returning to the thread subject
4) that British had a way to know in advance about the Italian plans (espionage was suspected, Enigma decoding was not)
Alongside Signor Cernuschi's Flights of Fantasy, he does seem to have done some actual historical work of value and his book with co-author Vincent O'Hara "The Other Ultra" is reviewed by the US War College review 2013 O’Hara, Vincent P. and Cernuschi, Enrico (2013) "The Other Ultra,"Naval War College Review: Vol. 66 : No. 3 , Article 9. Available at:https://digital-commons.usnwc.edu/nwc-r ... l66/iss3/9
Here are some relevant excerpts from the review. There is no doubt some writers (mainly British) have over-emphasised Bletchley-Park's importance in the overall picture and exposure of both B-Dienst and Italian decoding successes is long overdue to regain some balance.
It also casts light on the role of the Italian navy’s intelligence service, the Servizio Informazioni Segreto (SIS). The SIS provided intelligence that often offset the timely and relevant ULTRA SIGINT that Britain did possess. Its code breakers enabled Supermarina, the operational headquarters, located in Rome, of the Regia Marina, the Italian navy, to read, often in less than an hour, intercepted low-grade radio encryptions from British aircraft, and, more slowly, first-class ciphers from warships and land bases. Supermarina’s communications and command system disseminated information in near real time, thereby amplifying the operational value of its SIGINT. This is a fact that the British were unaware of at the time and that has remained virtually unknown since.
SIS manned 150 radio-interception stations throughout Europe, North Africa, and the Middle East and operated motor fishing vessels in the Atlantic and Mediterranean as spy ships. As the war progressed Section B became the navy’s most important source of intelligence, and its personnel grew from two dozen in 1940 to over two hundred by 1942, within an overall SIS staff of about a thousand. The SIS handled the bulk of naval intelligence activity in the Mediterranean, because German Abwehr (military intelligence) efforts were concentrated on Allied Atlantic radio traffic and Russian signals. Past practice had established a procedure wherein the Axis partners made a joint effort to crack high-value messages via teleprinter link between the two navies’ intelligence services. Such coordination, however, diminished with time, and by July 1942 cooperation was minimal: the Germans considered the Italians undisciplined, the Italians found the Germans arrogant, and neither trusted the other.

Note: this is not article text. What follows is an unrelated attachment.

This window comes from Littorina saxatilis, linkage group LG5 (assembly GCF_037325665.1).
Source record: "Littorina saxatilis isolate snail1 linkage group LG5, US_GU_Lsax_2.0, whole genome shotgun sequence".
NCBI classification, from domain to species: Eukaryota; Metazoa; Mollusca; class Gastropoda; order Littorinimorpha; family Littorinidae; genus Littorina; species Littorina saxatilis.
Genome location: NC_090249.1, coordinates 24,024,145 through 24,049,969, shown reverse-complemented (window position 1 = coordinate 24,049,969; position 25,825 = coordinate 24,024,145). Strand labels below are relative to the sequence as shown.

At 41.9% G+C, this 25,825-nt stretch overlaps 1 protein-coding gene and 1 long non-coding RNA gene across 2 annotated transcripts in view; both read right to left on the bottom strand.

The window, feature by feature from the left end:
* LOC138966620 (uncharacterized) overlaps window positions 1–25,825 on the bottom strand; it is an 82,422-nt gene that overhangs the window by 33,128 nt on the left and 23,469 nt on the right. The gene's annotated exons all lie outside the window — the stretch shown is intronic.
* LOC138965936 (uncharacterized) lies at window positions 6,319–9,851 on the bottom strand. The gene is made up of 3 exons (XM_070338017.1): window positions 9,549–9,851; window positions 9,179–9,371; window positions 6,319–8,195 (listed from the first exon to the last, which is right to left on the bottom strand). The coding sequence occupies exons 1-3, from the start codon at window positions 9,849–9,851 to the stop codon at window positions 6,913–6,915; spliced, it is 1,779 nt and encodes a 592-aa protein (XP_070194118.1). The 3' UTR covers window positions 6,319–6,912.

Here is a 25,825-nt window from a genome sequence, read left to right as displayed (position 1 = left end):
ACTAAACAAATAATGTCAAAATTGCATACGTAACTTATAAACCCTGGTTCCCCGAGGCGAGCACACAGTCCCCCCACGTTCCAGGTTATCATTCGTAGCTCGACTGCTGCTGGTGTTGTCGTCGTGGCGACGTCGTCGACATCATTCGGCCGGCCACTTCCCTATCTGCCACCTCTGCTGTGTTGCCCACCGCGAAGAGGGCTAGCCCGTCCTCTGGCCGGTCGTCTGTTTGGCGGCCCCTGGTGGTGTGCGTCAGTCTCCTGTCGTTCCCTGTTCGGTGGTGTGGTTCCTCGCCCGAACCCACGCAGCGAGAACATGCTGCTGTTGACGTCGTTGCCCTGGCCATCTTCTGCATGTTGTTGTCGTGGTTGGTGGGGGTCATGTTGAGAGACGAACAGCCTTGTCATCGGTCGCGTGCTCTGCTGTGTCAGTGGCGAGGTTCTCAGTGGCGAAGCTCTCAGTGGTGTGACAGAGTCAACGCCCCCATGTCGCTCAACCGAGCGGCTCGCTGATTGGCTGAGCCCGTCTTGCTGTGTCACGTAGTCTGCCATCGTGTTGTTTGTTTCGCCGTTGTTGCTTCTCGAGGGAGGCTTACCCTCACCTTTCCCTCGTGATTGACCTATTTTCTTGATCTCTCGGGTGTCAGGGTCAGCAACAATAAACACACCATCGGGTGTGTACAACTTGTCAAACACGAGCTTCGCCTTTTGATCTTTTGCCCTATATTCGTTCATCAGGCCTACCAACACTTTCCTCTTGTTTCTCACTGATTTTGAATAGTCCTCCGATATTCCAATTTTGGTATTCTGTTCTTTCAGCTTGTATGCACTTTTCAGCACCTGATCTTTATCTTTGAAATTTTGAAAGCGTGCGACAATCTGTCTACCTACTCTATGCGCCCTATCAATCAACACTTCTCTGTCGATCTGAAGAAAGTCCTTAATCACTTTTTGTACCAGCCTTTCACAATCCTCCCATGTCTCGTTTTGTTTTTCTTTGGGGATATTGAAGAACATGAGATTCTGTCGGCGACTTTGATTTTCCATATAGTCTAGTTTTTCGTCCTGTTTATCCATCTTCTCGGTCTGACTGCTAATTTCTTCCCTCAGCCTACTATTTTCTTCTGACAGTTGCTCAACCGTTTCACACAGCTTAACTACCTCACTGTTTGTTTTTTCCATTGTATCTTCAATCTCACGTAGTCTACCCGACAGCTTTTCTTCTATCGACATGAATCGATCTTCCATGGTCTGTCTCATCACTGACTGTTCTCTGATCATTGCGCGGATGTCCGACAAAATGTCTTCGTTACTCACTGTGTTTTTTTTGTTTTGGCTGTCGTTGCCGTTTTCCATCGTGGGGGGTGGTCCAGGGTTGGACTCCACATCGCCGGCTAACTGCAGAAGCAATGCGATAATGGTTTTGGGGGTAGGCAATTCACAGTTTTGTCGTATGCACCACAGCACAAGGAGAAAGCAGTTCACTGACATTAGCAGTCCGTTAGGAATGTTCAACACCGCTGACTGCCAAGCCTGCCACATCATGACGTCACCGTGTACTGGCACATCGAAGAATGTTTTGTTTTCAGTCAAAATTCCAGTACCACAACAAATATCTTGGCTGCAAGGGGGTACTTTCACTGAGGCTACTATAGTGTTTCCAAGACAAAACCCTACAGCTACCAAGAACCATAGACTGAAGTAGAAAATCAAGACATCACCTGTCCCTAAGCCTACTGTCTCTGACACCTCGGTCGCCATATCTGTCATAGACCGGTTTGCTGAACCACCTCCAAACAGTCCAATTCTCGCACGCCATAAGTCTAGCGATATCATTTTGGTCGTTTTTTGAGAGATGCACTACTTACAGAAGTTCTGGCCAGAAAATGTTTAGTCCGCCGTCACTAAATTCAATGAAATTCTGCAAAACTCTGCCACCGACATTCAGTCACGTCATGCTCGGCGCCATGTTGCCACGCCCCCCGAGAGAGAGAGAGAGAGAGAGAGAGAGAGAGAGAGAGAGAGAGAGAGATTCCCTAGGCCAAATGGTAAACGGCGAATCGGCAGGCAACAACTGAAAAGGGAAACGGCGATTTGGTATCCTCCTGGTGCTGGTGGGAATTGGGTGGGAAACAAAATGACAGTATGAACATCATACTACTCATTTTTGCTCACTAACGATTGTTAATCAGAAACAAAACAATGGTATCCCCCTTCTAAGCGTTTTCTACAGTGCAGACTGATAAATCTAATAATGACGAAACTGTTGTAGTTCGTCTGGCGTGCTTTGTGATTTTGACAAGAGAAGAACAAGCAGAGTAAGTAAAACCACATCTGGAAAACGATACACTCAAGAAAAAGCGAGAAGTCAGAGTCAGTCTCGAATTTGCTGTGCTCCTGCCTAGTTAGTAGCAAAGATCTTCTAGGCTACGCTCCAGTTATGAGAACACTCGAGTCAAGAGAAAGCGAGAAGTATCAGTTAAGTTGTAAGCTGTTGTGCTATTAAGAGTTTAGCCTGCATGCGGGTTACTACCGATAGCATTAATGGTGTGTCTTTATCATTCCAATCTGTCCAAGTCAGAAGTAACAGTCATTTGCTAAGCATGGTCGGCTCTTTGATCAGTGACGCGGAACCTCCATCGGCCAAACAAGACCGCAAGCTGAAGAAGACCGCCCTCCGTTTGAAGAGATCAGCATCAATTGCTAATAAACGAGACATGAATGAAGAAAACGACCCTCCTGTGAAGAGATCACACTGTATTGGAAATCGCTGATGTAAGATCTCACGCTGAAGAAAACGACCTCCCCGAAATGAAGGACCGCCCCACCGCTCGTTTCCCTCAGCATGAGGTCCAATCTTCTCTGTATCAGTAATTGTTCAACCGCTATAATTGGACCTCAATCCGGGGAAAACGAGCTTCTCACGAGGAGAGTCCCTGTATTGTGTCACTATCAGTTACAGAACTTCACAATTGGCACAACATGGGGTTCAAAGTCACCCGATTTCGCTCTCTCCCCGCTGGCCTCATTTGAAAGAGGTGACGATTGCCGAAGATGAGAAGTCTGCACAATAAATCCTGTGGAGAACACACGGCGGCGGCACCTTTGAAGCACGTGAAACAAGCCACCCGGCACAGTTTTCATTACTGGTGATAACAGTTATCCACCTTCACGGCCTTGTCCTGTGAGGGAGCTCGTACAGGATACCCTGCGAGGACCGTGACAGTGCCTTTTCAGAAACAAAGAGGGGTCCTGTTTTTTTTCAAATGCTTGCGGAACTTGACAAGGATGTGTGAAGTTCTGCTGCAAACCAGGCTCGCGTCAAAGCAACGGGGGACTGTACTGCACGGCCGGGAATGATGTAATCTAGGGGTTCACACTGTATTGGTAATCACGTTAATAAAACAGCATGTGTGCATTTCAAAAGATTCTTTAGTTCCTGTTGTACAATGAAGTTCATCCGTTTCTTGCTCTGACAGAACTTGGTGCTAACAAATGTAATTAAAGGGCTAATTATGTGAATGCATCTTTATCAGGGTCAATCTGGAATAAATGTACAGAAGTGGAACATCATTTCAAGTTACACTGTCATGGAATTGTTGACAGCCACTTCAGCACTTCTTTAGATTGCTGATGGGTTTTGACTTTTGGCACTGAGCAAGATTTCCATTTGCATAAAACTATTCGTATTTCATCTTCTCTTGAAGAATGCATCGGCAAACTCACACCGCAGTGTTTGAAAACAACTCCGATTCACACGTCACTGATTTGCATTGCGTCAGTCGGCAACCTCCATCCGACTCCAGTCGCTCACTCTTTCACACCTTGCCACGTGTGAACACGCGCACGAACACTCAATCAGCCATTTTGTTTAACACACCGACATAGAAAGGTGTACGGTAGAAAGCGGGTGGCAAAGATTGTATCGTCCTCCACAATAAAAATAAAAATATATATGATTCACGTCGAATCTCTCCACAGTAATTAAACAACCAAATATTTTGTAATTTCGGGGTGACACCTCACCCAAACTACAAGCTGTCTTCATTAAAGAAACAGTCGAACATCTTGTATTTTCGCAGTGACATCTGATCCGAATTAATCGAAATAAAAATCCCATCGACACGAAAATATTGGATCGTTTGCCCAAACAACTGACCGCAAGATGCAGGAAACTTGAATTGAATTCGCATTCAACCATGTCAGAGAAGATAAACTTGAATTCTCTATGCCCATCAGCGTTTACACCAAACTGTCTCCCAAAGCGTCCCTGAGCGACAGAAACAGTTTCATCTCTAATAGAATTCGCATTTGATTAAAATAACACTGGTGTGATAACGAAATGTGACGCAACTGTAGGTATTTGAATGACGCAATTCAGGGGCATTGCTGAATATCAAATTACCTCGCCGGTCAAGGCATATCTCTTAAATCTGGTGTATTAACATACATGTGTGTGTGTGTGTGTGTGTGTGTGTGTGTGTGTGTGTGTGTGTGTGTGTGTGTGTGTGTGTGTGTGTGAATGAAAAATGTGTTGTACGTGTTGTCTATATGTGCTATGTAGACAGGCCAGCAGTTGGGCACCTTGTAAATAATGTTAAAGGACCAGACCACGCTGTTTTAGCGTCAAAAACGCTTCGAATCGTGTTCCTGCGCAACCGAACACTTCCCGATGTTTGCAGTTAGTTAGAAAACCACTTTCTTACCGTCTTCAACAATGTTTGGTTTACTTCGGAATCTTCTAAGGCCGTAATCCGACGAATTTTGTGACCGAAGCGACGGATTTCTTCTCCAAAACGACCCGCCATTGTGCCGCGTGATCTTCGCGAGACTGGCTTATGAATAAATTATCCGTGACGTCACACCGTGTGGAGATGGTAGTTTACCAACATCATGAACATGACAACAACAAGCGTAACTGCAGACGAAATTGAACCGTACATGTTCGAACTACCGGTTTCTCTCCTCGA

This detailed examination of SIGINT’s role—both British and Italian—in the traffic war fought during these critical months suggests that Great Britain’s offensive use of SIGINT was largely negated by Italy’s defensive SIGINT. ULTRA did not deny the Axis armies the supplies they needed to reach the Nile—if indeed a lack of supplies was the cause of the Axis failure. This reality is obscured by the fact that historians have overreached for evidence to prove the power of signals intelligence
However when unshackled from Mr O'Hara's restraining effect Signor Cernuschi has apparently gone into full revisionist anti-British overdrive and published Ultra: La fine di la Mitro (the End of the Myth) in which his assertions of lies and cover-ups by British writers on Ultra's successes are given full rein. Italian language commenters https://www.altomareblu.com/ultra-mito- ... chi/?br=ro
have highlighted his dismissal of even eminent Italian writers like Professor Santorini “Il vero traditore – Il ruolo documentato di ULTRA nella guerra del Mediterraneo”, Mursia, 1981 (The true traitor – ULTRA’s documented role in the Mediterranean war at sea). who acknowledged the damage ULTRA did.
In Warship 2018 he has written an article which I am looking forward to reading:
“Breaking ‘Ultra’: The Cryptologic and Intelligence War Between Britain and Italy 1931-1943” (Enrico Cernuschi). Debunks some of the myths that have arisen from the successes of ‘Ultra’ and provides information on some largely ignored exploits of Italian codebreakers.
All the best